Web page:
Describing the features of the Russian character, the researcher notes that the desire to “be like everyone else” is an important point in the behavior of Russians. Characterizing the features of the Russian character, the researcher notes that an important point in the behavior of Russians is the desire to “be like everyone else”. In her opinion, this is due to the idea that “a personality is important not in itself (as in Europeans), but is a part of the entire society” (p. 145). Stefansky ( 2009) confirms the thesis about neglect and sometimes trampling of the personality in the thinking of Russians, on the one hand, and the priority of individuality, personality among the Poles, on the other, indicating that this is one of the main ideas that shaped the picture of the world in these two comparing linguistic cultures. If in language picture of the world in Russians dominate moral categories: kindness, help, sympathy, breadth of soul, patience, etc., whereas the moral and ethical attitudes of the Poles are reflected in the representations of: zaszczyt - honor, duma - pride, uprzejmość - courtesy, wytrwałość - perseverance, oszczędć - thrift, prac - work, dług-debt.

When describing emotional concepts in Slavic linguistic cultures, Stefansky ( 2009) pays special attention to grammatical methods of expressing unconscious fear in Russian language. The researcher finds the basis of such a grammatical incarnation in the mythological concept of fear as an evil spirit, and respectively, of irrational fear as a result of penetration of evil spirits into the soul. Аccording to Stefansky ( 2009) this is the reason for the definition in Russian linguistic culture of unconscious fear as a result of illness, abnormality. Herewith the collective principle comes to the fore again: it is society that regulates social relations, it determines deviations from normality.

In Polish language there is a richer choice of language tools for expressing unconscious fear (polish. lęk, przestrach, przerażenie). An individualistic explanation for such a feeling given - this is a fear of the inexplicable, incomprehensible, otherworldly. At the same time, it is noted that the social basis of fear does not play a leading role wrote Stefansky ( 2009).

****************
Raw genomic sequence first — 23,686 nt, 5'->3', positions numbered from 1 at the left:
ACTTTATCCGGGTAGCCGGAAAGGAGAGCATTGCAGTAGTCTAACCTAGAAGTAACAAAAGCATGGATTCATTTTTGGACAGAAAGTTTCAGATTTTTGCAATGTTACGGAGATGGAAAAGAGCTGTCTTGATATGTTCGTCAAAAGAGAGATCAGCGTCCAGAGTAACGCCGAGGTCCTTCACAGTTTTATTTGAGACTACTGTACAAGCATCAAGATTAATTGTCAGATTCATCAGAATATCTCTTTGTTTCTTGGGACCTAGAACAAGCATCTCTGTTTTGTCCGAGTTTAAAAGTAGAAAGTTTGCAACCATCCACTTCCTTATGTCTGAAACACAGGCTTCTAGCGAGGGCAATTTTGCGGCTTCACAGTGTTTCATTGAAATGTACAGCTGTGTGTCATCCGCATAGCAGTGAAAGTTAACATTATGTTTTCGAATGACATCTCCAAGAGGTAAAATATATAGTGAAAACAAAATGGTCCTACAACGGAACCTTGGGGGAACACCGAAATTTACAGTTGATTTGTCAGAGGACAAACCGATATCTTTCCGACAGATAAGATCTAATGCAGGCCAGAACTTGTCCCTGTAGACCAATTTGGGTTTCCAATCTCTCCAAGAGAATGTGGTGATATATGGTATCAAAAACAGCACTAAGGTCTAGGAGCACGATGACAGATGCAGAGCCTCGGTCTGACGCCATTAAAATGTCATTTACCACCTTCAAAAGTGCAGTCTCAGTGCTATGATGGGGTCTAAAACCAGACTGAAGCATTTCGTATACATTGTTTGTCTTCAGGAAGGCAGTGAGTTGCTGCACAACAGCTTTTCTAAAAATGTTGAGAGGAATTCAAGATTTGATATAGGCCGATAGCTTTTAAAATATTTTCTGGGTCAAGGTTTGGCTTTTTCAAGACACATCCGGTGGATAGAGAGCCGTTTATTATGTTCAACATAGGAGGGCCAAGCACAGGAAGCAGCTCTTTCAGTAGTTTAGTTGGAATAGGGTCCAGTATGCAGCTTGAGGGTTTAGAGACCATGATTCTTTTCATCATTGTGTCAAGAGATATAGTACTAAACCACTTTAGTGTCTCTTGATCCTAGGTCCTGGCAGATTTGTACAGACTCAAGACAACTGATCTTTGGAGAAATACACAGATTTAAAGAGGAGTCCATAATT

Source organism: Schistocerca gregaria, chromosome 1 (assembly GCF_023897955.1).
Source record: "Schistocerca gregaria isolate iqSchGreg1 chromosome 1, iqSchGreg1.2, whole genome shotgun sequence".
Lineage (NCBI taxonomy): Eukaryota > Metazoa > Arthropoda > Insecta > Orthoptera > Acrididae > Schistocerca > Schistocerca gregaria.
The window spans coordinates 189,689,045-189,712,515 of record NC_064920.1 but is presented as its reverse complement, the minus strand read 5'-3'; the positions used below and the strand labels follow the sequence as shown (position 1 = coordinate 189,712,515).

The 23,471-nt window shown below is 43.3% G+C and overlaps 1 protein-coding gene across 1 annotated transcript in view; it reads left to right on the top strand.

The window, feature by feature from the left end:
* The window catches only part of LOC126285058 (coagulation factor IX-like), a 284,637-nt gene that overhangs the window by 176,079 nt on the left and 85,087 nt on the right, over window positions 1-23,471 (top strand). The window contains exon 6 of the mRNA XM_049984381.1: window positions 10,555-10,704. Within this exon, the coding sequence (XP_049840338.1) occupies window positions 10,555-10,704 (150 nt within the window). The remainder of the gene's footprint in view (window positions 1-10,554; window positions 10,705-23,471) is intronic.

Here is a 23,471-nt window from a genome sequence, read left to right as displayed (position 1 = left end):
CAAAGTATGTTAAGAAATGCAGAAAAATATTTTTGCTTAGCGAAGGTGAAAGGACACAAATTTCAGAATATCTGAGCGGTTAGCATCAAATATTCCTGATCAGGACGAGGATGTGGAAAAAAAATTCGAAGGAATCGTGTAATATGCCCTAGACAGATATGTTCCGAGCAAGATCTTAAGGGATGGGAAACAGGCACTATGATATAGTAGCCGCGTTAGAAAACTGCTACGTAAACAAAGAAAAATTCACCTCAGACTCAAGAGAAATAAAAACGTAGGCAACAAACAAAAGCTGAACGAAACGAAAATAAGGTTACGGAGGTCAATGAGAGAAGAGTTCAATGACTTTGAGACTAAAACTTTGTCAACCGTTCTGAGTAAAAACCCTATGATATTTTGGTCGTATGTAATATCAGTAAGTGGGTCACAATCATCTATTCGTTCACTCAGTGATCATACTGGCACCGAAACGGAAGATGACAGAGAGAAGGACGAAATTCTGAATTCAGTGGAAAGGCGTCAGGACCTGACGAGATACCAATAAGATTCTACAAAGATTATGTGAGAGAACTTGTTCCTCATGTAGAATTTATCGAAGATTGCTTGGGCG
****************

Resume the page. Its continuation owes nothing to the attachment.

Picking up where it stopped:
According to the researchers, a specific concept of “litost” which means compassion for oneself due to undeserved resentment, injustice, envy and instant hostile influence on a source of resentment, or an outsider person, was not formed to the end and did not find the reflection in Russian linguistic culture. However, in both Polish and Russian linguistic cultures, this concept exists. But unlike Polish, in Russian culture, getting rid of self-pity also has a social basis and is expressed in sympathy for someone who is more unlucky, circumvented or deprived. Russian "litost" is aimed not so much to assert itself, but to harmonize relations with society.

Conclusion

Despite the differences, both the Russian and Polish worldviews coincide in the perception of such categories as: soul / dusza, dare / odwaga, duty / dług, homeland / ojczyzna. In most cases, two Slavic peoples associate the same concepts with their native home: hearth / kominek, ognisko; family / rodzina; comfort / przytulność; fortress, security / biezpieczeństwo, schronienie; heat / ciepło; love / miłość; parents / rodzice.

References

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Publisher

European Publisher

First Online

03.08.2020

Doi

10.15405/epsbs.2020.08.42

Online ISSN

2357-1330